The Complete Works in Philosophy, Politics and Morals of the late Dr. Benjamin Franklin, Vol. 1 [of 3]

By Benjamin Franklin

Page 193

receive from the earth a flash of the
electric fluid; which flash, to supply a great extent of cloud, must
sometimes contain a very great quantity of that fluid.

Or such a cloud, passing over woods of tall trees, may from the
points and sharp edges of their moist top leaves, receive silently
some supply.

A cloud being by any means supplied from the earth, may strike into
other clouds that have not been supplied, or not so much supplied;
and those to others, till an equilibrium is produced among all the
clouds that are within striking distance of each other.

The cloud thus supplied, having parted with much of what it first
received, may require and receive a fresh supply from the earth,
or from some other cloud, which by the wind is brought into such a
situation as to receive it more readily from the earth.

Hence repeated and continual strokes and flashes till the clouds have
all got nearly their natural quantity as clouds, or till they have
descended in showers, and are united again with this terraqueous
globe, their original.

Thus, thunder-clouds are generally in a negative state of electricity
compared with the earth, agreeable to most of our experiments; yet
as by one experiment we found a cloud electrised positively, I
conjecture that, in that case, such cloud, after having received
what was, in its rare state, only its _natural quantity_, became
compressed by the driving winds, or some other means, so that part
of what it had absorbed was forced out, and formed an electric
atmosphere around it in its denser state. Hence it was capable of
communicating positive electricity to my rod.

To show that a body in different circumstances of dilatation and
contraction is capable of receiving and retaining more or less of
the electric fluid on its surface, I would relate the following
experiment: I placed a clean wine glass on the floor, and on it a
small silver can. In the can I put about three yards of brass chain;
to one end of which I fastened a silk thread, which went right up to
the cieling, where it passed over a pulley, and came down again to
my hand, that I might at pleasure draw the chain up out of the can,
extending it till within a foot of the cieling, and let it gradually
sink into the can again.--From the cieling, by another thread of
fine raw silk, I suspended a small light lock of cotton, so as that
when it hung perpendicularly, it came in contact with the side of
the can.--Then approaching the wire of

Last Page Next Page

Text Comparison with Memoirs of Benjamin Franklin; Written by Himself. [Vol. 2 of 2] With his Most Interesting Essays, Letters, and Miscellaneous Writings; Familiar, Moral, Political, Economical, and Philosophical, Selected with Care from All His Published Productions, and Comprising Whatever Is Most Entertaining and Valuable to the General Reader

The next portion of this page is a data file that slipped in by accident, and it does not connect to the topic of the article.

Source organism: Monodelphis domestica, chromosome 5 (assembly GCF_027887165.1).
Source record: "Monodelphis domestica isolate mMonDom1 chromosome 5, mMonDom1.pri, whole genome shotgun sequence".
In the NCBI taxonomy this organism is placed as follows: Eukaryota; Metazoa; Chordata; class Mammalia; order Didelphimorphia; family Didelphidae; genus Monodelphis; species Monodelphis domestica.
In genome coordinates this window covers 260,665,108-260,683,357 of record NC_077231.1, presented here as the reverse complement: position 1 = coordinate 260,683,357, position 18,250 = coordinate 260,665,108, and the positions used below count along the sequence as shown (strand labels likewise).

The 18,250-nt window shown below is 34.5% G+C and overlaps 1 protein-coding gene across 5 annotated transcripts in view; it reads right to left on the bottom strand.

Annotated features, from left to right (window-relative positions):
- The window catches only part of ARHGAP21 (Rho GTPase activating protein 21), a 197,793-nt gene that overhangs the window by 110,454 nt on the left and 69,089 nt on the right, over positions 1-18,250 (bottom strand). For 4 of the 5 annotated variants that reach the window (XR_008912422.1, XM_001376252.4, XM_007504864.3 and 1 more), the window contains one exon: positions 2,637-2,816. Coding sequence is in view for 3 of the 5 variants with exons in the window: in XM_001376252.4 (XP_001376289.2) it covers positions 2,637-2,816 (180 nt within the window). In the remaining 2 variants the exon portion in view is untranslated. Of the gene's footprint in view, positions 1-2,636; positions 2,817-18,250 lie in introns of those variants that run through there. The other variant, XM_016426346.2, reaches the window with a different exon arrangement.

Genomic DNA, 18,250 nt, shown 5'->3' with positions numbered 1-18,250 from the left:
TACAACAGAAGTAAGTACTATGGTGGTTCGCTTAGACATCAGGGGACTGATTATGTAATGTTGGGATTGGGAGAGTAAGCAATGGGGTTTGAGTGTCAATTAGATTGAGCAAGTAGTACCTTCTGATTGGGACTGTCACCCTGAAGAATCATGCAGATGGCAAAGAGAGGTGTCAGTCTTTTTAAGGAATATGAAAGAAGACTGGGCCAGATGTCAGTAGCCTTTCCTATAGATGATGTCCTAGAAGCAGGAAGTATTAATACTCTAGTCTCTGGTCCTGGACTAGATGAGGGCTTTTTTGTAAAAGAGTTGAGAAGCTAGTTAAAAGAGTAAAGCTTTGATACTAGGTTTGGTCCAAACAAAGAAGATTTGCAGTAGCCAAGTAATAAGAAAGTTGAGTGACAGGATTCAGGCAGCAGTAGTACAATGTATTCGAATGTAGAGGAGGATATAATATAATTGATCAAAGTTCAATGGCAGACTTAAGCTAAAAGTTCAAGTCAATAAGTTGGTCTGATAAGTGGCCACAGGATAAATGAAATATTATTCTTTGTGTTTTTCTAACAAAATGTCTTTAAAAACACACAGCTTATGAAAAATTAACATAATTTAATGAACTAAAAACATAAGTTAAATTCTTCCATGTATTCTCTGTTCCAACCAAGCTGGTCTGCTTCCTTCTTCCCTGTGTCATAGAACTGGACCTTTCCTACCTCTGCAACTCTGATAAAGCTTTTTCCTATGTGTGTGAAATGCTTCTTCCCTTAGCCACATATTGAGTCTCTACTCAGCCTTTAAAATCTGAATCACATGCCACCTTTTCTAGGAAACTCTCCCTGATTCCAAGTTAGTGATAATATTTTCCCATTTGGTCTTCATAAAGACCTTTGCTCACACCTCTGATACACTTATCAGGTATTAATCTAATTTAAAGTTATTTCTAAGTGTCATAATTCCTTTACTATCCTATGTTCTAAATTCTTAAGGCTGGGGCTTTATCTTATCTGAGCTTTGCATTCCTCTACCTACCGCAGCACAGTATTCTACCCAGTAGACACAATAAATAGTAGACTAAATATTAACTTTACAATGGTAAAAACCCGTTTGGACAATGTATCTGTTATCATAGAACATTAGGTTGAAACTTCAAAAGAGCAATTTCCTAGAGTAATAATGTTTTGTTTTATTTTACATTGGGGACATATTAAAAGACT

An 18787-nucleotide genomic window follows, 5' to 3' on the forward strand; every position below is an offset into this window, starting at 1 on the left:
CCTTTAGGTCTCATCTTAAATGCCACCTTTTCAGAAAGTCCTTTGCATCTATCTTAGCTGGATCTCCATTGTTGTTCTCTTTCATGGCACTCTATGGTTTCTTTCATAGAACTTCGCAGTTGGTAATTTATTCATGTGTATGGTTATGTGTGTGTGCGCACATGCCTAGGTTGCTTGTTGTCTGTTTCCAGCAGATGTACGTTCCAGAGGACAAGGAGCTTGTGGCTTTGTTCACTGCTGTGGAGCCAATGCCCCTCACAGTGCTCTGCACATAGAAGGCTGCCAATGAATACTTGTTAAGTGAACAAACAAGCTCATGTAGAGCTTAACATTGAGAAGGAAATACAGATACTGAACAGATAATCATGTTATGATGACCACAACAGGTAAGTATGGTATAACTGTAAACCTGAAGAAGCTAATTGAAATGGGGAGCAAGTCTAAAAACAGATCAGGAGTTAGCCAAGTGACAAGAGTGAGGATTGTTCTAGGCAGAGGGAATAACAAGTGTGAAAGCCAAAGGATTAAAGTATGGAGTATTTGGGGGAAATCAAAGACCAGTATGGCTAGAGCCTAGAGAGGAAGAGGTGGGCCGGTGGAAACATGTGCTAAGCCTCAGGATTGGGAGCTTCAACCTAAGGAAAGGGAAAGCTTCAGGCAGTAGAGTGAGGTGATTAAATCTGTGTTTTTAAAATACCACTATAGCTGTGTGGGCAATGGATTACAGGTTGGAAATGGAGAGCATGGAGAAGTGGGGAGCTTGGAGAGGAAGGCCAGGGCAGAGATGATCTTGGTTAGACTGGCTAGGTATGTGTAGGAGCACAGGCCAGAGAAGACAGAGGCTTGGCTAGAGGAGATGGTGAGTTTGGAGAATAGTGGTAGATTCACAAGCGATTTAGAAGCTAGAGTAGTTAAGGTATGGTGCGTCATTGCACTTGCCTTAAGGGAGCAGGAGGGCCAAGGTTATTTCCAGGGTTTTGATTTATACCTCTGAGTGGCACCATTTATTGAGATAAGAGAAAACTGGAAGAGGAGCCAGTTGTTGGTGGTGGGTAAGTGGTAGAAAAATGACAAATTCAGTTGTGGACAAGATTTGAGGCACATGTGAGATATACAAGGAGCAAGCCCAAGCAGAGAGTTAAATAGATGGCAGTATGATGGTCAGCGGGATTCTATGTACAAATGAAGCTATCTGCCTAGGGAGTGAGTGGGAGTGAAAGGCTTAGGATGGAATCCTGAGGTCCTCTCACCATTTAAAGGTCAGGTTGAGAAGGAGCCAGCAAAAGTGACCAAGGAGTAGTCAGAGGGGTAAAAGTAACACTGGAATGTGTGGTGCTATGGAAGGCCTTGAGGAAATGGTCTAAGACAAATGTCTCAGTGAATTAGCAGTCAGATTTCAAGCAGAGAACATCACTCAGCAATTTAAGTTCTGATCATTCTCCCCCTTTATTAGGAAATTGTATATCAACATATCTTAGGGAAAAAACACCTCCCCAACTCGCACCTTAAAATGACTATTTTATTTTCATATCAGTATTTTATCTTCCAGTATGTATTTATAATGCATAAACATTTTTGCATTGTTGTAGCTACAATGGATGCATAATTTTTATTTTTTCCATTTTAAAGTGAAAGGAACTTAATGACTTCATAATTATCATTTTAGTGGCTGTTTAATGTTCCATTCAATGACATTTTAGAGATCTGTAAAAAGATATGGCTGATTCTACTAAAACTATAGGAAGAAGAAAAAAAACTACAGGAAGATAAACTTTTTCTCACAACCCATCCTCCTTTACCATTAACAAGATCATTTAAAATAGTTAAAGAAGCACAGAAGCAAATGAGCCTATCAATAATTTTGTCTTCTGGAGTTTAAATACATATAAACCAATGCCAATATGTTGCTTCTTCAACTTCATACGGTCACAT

Page 22
He met him, and accosted him in so winning a manner, that he first obliged him to hearken to his discourse.
Page 37
He that kills a breeding-sow, destroys all her offspring to the thousandth generation.
Page 50
The whole hemisphere will shine brighter, and pleasure spring up in every corner of thy heart.
Page 61
A Swedish minister, having assembled the chiefs of the Susquehanna Indians, made a sermon to them, acquainting them with the principal historical facts on which our religion is founded; such as the fall of our first parents by eating an apple; the coming of Christ to repair the mischief; his miracles and sufferings, &c.
Page 66
As he had formed a design to lay aside parliaments and subvert the popular part of the constitution, he very well knew that the form of government could not be altered without laying a restraint on freedom of speech and the liberty of the press: therefore he issued his royal mandate, under the great seal of England, whereby he commanded his subjects, under pain of his displeasure, not to prescribe to him any time for parliaments.
Page 70
of _liberty_; who, from an intrinsic love to mankind, left them that invaluable legacy, his immortal discourses on government, was for these very discourses murdered by the hands of lawless power.
Page 90
Page 95
The messenger says he left the letters at your house, and saw you afterward at Mr.
Page 113
the friends of America were run upon and hurt by them, and how much the Grenvillians triumphed.
Page 137
Page 143
I wrote with that, and hope it came to hand.
Page 146
"I join with you most cordially in rejoicing at the return of peace.
Page 151
It would be one of the noblest amusements.
Page 152
The Parliament, too, believed the stories of another foolish general, I forget his name, that the Yankees never _felt bold_.
Page 173
His sermon before the Society for Propagating the Gospel, and "_his speech intended to be spoken_," are proofs of his ability as well as his humanity.
Page 174
You will then, my dear friend, consider this as probably the last line to be received from me, and as a taking leave.
Page 184
The slate, which forms the roof of this coalmine, is impressed in many places with the figures of leaves and branches of fern, which undoubtedly grew at the surface when the slate was in the state of sand on the banks of the sea.
Page 190
Agricola increases the number, and makes four kinds, which Albertus Magnus again reduces to three, viz.
Page 198
The lower end of the rod should enter the earth so deep as to come at the moist part, perhaps two or three feet; and if bent when under the surface so as to go in a horizontal line six or eight feet from the wall, and then bent again downward three or four feet, it will prevent damage to any of the stones of the foundation.
Page 240
The question you ask me is a very sensible one, and I shall be glad if I can give you a satisfactory answer.